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A Guide to the Wonderful World of Japan's Fast Food

From $6 ramen and sushi delivered by conveyor belt to takeaway burgers — yes, burgers.
By Lucy Dayman
July 18, 2017
By Lucy Dayman
July 18, 2017

From vending machines lining the streets to combinis (that is, convenience stores) taking up real estate on every corner of Tokyo, it's clear Japan is a nation puts a lot on emphasis on convenience.

The Japanese attitude to fast food is no different — except in Japan, convenience doesn't have to mean compromising on quality.

 From curry houses filled with salarymen, ubiquitous heartwarming hamburgers and contemporary takes on traditional Japanese meals that will set you back less than $5AUD a pop, this is where to get real fast food in Japan.

Lucy Dayman


No matter how long you spend in the country, Sukiya (すき家) is one sight you'll become familiar with fast. With over 1600 stores dotted throughout the nation, the store's red, white and gold logo is a staple on the Japanese urban landscape. The 24-hour restaurant delivers no fuss, classic Japanese dishes, though their most iconic dish is gyudon, which translates to 'beef bowl'. What you'll get is shredded beef served over rice accompanied with topping of your choice.

What's great about Sukiya is the chain's dedication to experimentation and perfection, with additions and modifications being made to the menu — so no matter how many times you've visited, there will be something new to try. A meal will set you back about ¥500-800 ($6-10AUD).

cathykid via Wikimedia Commons.


Ootoya might be a little steeper in price than beef bowl outlets like Yoshianoya and the aforementioned Sukiya, but it's worth the extra yen. Plus, with the average price hovering around ¥800 ($9-10AUD) it's still cheaper than anything in Australia.

Ootoya specialise in classic Japanese teishoku 'meal sets'. Though a meal set sounds like something you'd get in a retirement village or jail, it's actually the best way to appreciate carefully curated Japanese cuisine. It will usually include rice, miso soup, and a main dish, which might be fish, or soba noodles. At Ootoya the sets are seasonal, so you won't be stuck eating the same thing over and over.

Lucy Dayman


It's impossible to speak about Japanese fast food — or just Japanese food, for that matter — without giving time to the nation's most internationally loved culinary creation: ramen. 

In Japan, ramen is as diverse as it is popular; every prefecture, city, restaurant and even chef has a different take on the dish. In Tokyo the ramen options are almost excessive, so, if you do your research, you can definitely find the most perfect bowl for your palate.

However, if you're after consistently good, cheap, filling and easy-to-access ramen, you can't miss Hidakaya. This generally 24-hour outlet is the perfect place to rest your weary body and dive into a warm comforting bowl any time of the day or night. Most meals will cost you little more than your pocket change at ¥500 ($6AUD) and, if you want to drink, booze options start at ¥270 ($3AUD).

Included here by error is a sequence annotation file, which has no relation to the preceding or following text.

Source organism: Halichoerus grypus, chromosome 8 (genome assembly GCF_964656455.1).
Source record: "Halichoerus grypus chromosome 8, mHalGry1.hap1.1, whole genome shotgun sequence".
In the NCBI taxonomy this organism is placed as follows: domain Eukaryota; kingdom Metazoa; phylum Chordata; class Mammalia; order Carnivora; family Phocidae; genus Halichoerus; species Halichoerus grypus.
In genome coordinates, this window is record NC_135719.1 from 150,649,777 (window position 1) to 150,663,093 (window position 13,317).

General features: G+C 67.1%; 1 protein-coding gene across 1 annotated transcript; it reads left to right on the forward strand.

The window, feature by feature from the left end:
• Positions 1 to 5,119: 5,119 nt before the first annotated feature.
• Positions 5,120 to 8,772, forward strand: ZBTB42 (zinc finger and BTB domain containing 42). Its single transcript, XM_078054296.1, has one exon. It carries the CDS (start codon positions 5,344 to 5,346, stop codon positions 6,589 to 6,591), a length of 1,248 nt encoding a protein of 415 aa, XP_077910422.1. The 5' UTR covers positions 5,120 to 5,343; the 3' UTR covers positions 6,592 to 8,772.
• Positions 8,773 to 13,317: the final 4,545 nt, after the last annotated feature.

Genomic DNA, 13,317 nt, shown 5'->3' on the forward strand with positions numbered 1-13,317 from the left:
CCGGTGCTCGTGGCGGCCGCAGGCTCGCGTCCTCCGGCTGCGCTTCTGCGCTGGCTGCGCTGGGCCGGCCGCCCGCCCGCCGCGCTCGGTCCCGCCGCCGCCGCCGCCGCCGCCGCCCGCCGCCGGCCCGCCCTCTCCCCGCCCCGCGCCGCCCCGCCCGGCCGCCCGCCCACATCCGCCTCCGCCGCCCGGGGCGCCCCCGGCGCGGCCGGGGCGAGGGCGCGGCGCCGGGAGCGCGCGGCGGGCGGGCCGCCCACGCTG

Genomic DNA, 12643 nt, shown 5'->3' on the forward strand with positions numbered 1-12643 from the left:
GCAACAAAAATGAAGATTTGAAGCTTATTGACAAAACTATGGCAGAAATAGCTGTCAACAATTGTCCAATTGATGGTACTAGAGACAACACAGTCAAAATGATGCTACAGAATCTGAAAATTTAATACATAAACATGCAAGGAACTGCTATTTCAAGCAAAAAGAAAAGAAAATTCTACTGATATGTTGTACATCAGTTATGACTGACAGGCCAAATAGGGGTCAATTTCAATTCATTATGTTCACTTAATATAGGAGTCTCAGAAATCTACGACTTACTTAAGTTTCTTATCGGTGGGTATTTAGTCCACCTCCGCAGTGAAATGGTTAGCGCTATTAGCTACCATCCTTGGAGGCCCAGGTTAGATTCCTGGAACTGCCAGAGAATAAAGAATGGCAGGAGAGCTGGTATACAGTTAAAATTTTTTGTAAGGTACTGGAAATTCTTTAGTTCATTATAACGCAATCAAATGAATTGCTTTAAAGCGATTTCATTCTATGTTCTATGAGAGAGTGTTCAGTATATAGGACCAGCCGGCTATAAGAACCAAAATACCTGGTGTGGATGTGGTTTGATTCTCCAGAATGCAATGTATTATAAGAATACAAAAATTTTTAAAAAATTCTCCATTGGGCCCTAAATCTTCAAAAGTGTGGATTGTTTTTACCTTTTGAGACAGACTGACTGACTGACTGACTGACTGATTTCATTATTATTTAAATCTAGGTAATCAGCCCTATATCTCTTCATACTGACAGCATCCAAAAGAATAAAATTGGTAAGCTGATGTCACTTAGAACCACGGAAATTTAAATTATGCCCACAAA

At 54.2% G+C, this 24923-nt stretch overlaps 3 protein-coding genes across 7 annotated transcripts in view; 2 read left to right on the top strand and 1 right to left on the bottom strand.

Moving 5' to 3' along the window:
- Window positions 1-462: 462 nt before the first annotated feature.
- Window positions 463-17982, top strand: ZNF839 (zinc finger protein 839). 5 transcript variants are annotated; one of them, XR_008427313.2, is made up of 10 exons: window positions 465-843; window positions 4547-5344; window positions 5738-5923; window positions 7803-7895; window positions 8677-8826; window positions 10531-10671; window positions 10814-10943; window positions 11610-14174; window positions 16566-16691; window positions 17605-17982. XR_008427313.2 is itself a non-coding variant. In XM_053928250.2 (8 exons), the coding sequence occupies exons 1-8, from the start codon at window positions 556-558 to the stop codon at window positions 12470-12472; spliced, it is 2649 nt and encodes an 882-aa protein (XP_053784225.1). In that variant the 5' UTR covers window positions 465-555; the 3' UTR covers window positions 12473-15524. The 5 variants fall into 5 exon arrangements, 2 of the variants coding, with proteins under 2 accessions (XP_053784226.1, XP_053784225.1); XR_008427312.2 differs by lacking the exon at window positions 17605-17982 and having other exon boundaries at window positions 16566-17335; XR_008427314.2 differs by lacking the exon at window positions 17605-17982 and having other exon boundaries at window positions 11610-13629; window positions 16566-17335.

Like ramen, you sushi is incredibly diverse in terms of options, price points and specialties — but as a little local tip, Uobei Genki Sushi is kind of special.

 Cheap and always delicious, the crew at Genki Sushi have reinvented the concept of conveyor belt sushi. Rather than constantly rotating dishes, the Genki Sushi use the conveyor belt method to deliver specifically ordered dishes right to you.

With touch screen menus, all you have to do is select what you feel like and, within moments — like some strange futuristic dream — the sushi will take a ride on a little delivery plate stopping right in front of your face. With dishes costing around ¥100 ($1.20AUD) and simple English ordering, there's really no excuse not to go.

Hunter Nield via Flickr.


It's impossible to speak about fast food in Japan without acknowledging the country's growing love of western cuisine. Like so many things here, Japan has turned appreciation into full-blown obsession and somehow managed to improve the already perfect. 

Though from the outside it seems like an average burger joint, MOS Burger is a not-so-little takeaway restaurant with a connection to the land: M.O.S stands for 'mountain, ocean, sun'. With over 1700 stores across the country, the store's mission is to "make people happy through delicious food".

In a time where other burger chains are constantly unveiling artery clogging Frankenstein-style creations to garner publicity, Mos' humble attitude to producing made-to-order, well-crafted hamburgers is pretty refreshing. Depending on how fancy you want to go a MOS Burger will cost between 200- ¥600 ($2.50-8AUD)

kici via Wikimedia Commons.


Though the icon status goes to ramen and sushi, curry is actually the most popular dish in the country. With over 1200 locations sprinkled throughout Japan (and more internationally), Curry House Coco Ichibanya are the local curry kings.

Traditionally, Japanese curry is a more mild take on the Indian dish and it comes in a variety of forms. From curry with udon noodles, 'curry pan' (that's curry-filled bread) and the classic karē raisu (aka curry rice), this dish is a lot more Japanese than you anticipated. 

What makes Coco Ichiban so exciting is your freedom to fully customise your order. The amount of rice, spice and all those toppings are so nice that it means you're never going to get a mass-produced run-of-the-mill plate here. Depending on your order you can easily get a serious meal for less than ¥700 ($8AUD).

Published on July 18, 2017 by Lucy Dayman


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